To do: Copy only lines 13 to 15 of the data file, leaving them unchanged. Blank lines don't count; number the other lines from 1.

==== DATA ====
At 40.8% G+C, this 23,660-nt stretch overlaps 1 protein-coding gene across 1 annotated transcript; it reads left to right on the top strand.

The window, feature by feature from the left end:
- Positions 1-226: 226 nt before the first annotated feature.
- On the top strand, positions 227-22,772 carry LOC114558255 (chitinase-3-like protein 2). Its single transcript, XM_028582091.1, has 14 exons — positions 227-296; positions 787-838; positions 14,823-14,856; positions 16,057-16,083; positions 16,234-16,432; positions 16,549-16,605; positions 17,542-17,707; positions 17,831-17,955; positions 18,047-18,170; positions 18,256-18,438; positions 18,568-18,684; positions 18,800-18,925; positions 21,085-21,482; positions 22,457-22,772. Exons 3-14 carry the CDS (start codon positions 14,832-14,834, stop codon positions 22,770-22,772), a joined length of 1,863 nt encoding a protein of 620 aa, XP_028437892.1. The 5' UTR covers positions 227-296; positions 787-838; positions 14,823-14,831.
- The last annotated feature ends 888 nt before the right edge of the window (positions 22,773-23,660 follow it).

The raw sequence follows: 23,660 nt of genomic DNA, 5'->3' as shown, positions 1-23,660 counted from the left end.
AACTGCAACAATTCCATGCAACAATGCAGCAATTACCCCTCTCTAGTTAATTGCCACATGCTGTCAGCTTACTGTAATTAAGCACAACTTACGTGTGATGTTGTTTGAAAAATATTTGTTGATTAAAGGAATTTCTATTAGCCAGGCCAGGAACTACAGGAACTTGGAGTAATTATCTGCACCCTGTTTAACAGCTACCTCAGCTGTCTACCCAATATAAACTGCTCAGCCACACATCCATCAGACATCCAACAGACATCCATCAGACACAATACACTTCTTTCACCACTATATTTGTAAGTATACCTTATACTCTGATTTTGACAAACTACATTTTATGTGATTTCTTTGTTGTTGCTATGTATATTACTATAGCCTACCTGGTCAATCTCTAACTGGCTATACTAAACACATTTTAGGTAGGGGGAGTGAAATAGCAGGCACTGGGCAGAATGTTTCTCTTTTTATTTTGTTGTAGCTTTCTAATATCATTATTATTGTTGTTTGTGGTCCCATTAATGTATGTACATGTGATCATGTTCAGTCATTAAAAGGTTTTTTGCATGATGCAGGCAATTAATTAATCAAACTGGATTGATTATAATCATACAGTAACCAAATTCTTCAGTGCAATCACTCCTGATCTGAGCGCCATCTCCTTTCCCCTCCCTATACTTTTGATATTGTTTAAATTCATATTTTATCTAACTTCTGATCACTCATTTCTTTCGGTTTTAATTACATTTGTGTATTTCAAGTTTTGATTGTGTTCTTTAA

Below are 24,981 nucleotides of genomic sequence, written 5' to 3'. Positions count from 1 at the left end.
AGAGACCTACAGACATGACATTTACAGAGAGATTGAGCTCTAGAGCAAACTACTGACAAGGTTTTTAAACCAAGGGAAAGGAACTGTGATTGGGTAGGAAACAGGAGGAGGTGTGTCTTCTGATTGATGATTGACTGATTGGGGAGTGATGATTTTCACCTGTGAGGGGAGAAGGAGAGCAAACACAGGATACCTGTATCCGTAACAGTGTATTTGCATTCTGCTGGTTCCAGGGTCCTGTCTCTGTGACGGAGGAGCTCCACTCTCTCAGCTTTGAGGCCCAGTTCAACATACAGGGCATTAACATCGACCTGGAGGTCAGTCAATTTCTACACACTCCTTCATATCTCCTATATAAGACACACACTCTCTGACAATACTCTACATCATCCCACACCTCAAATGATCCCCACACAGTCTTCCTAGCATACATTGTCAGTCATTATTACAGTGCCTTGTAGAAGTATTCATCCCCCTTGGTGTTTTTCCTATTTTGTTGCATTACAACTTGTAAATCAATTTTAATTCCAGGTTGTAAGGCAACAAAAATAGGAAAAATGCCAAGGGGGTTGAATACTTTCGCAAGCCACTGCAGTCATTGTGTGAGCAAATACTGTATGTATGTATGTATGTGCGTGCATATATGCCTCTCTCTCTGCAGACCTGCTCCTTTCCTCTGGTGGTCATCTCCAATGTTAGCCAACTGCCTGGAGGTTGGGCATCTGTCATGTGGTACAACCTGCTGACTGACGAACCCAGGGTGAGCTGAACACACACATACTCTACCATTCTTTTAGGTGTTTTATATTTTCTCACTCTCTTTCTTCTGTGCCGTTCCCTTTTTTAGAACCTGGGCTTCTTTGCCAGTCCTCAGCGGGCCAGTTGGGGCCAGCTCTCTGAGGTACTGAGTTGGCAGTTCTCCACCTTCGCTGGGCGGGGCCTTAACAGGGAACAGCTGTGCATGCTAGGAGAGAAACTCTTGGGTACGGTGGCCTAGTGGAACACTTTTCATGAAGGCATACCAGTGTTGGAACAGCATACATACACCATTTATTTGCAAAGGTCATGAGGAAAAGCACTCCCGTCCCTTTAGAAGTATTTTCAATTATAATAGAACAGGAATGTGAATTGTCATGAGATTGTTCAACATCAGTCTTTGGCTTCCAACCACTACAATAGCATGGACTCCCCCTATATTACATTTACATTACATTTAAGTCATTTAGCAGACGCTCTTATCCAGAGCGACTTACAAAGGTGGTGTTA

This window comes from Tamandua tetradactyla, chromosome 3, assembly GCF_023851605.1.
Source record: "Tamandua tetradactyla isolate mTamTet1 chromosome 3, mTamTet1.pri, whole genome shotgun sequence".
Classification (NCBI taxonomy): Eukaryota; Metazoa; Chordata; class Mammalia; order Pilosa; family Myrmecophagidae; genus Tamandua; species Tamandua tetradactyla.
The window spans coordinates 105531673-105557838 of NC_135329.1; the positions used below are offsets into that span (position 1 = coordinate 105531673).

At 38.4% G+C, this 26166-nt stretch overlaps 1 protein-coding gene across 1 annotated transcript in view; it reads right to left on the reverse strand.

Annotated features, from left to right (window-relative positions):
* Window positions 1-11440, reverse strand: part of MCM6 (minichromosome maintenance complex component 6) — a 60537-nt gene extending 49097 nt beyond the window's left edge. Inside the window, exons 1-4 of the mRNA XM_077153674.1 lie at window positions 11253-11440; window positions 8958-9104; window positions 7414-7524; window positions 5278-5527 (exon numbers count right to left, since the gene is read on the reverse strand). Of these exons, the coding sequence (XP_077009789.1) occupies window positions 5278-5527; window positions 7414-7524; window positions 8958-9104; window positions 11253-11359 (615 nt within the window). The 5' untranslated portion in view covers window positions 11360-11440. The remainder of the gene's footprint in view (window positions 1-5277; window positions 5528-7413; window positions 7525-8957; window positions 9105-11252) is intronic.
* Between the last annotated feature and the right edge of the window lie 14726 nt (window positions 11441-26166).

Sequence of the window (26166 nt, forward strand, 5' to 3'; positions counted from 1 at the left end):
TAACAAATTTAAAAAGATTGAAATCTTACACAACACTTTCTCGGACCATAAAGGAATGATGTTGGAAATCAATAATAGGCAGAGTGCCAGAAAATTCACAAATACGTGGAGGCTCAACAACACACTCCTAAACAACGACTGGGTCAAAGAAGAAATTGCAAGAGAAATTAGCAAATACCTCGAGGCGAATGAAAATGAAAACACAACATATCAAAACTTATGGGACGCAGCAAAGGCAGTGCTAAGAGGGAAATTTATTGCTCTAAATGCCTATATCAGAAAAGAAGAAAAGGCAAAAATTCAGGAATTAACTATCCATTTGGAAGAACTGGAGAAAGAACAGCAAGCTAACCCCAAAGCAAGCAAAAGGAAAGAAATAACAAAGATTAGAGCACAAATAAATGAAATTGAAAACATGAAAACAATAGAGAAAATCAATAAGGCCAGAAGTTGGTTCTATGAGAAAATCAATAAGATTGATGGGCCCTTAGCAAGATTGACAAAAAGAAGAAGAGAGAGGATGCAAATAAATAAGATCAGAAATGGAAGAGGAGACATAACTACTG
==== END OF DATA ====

The window spans coordinates 105531673-105557838 of NC_135329.1; the positions used below are offsets into that span (position 1 = coordinate 105531673).

At 38.4% G+C, this 26166-nt stretch overlaps 1 protein-coding gene across 1 annotated transcript in view; it reads right to left on the reverse strand.

Annotated features, from left to right (window-relative positions):